On this day: Pompey go into administration

Balram Chainra. Picture: Allan Hutchings

On this day in 2010, Pompey became the first Premier League club to go into administration.

Back in February 2010, the Blues were placed under a fresh transfer embargo as they descended into meltdown.

The club went into administration and were deducted the nine points, which all but condemned them to the Championship.

And in a further sign of the chaos engulfing Fratton Park was that the Blues missed further scheduled player payments.

That forced the Premier League to act and place the restraint on players coming into the club.

Dusko Tosic had been lined up to arrive on a free transfer after being released by Werder Bremen.

But the Serbian defender could not be registered in the Premier League.

Tosic was an unused sub in the FA Cup fifth round win over Southampton.

That paved the way for fears Pompey could face repercussions, but The News confirmed he was eligible for the competition.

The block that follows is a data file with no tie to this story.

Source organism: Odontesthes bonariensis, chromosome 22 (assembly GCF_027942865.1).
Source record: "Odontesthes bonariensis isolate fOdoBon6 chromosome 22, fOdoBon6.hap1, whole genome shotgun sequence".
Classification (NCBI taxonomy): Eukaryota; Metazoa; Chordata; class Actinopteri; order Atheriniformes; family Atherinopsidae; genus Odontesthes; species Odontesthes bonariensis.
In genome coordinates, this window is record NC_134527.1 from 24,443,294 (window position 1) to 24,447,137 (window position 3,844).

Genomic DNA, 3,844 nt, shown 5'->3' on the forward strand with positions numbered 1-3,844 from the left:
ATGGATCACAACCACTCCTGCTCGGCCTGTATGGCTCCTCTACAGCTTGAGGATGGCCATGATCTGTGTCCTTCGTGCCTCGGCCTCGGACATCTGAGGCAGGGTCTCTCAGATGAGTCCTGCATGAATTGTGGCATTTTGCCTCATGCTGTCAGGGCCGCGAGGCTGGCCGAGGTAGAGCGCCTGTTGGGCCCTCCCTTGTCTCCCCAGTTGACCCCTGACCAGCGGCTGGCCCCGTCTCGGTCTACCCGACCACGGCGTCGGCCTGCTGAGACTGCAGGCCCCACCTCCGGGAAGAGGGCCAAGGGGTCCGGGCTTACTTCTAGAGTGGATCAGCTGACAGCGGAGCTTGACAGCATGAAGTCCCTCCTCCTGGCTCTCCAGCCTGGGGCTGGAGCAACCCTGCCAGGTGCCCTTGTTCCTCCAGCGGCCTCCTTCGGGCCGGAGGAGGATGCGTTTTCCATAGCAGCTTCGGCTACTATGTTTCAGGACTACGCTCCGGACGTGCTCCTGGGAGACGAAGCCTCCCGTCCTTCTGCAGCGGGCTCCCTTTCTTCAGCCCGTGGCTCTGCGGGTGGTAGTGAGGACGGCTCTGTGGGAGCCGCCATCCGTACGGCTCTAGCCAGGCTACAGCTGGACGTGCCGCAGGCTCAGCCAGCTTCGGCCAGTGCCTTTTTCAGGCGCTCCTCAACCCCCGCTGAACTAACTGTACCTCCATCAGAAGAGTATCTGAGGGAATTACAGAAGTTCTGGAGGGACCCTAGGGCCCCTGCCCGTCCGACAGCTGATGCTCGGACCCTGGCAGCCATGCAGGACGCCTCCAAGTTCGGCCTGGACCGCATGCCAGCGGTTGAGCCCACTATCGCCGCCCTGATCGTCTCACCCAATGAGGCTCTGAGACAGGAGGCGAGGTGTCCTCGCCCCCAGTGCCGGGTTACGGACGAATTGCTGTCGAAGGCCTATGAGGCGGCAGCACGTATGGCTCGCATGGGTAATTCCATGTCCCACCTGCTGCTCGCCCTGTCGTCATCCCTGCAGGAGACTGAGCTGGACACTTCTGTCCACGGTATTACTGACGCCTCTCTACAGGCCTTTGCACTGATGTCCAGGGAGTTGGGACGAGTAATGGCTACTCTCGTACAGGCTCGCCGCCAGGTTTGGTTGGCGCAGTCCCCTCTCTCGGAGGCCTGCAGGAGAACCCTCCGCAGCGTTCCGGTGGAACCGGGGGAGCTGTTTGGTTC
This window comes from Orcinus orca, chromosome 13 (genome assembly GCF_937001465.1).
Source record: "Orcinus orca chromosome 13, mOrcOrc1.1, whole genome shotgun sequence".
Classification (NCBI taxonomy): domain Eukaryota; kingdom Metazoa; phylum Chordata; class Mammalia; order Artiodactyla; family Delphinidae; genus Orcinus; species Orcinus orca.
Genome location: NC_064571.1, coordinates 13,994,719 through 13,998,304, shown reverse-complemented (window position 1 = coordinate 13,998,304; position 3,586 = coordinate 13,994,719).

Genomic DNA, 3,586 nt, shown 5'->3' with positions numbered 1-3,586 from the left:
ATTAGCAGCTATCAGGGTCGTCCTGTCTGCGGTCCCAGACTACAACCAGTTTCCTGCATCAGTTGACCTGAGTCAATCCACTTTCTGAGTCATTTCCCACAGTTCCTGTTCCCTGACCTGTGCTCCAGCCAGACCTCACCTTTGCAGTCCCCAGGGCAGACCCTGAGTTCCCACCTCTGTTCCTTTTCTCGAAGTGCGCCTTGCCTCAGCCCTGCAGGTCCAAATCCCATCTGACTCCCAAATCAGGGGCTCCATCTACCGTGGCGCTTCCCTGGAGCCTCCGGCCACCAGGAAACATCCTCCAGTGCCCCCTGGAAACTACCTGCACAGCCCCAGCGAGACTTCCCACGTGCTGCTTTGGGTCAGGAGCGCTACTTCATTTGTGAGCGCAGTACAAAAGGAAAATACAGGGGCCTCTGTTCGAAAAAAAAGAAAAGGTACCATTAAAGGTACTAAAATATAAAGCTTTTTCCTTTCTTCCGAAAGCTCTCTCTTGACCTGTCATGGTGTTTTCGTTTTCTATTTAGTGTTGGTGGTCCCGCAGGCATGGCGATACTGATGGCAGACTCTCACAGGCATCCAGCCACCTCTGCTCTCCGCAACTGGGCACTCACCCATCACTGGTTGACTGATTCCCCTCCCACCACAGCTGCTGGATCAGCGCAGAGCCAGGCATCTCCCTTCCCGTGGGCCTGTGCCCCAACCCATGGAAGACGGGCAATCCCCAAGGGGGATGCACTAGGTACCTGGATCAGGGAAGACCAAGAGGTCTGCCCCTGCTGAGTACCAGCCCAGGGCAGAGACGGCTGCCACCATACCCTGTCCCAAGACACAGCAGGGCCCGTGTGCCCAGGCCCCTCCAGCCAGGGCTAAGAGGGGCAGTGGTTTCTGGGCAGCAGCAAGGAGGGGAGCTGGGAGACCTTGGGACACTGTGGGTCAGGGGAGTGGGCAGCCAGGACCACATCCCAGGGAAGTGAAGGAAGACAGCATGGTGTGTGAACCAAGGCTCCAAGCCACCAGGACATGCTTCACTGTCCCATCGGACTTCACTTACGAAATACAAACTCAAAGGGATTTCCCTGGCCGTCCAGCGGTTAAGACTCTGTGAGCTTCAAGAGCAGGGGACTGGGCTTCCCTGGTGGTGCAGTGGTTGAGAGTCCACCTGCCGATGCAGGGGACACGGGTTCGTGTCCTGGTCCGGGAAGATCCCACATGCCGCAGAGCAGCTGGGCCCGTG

Pompey awere in a total debt of £66m as they went in administration today.

Football creditors accounted for £16m of that figure, which included payments to clubs for outstanding transfer fees as well as monies owed to agents.

They fell into the category of secure creditors, which meant that amount had to be paid in full.

Pompey had already approached the Premier League about ways of receiving support earlier in the week.

Balram Chainrai made a last-ditch effort for help, but the league’s hands are tied as they maintain a level playing field for all clubs.

Pompey had already found themselves under one transfer embargo during the 2009-10 season.

That took effect on October 15, 2009, with the club saying it would remain in place for no longer than a week.

It stayed in effect for 115 days though until January 26, when it was partially lifted for loan and free signings only.

Avram Grant admitted his pain at seeing the harsh realities of Pompey’s plight bite.

Grant cut a dignified figure throughout his tenure as manager, and won supporter’s hearts with the passion he had shown for the club.

He said: ‘We did a football job and every step we couldn’t do our job. I am very sad for me and for everybody.’

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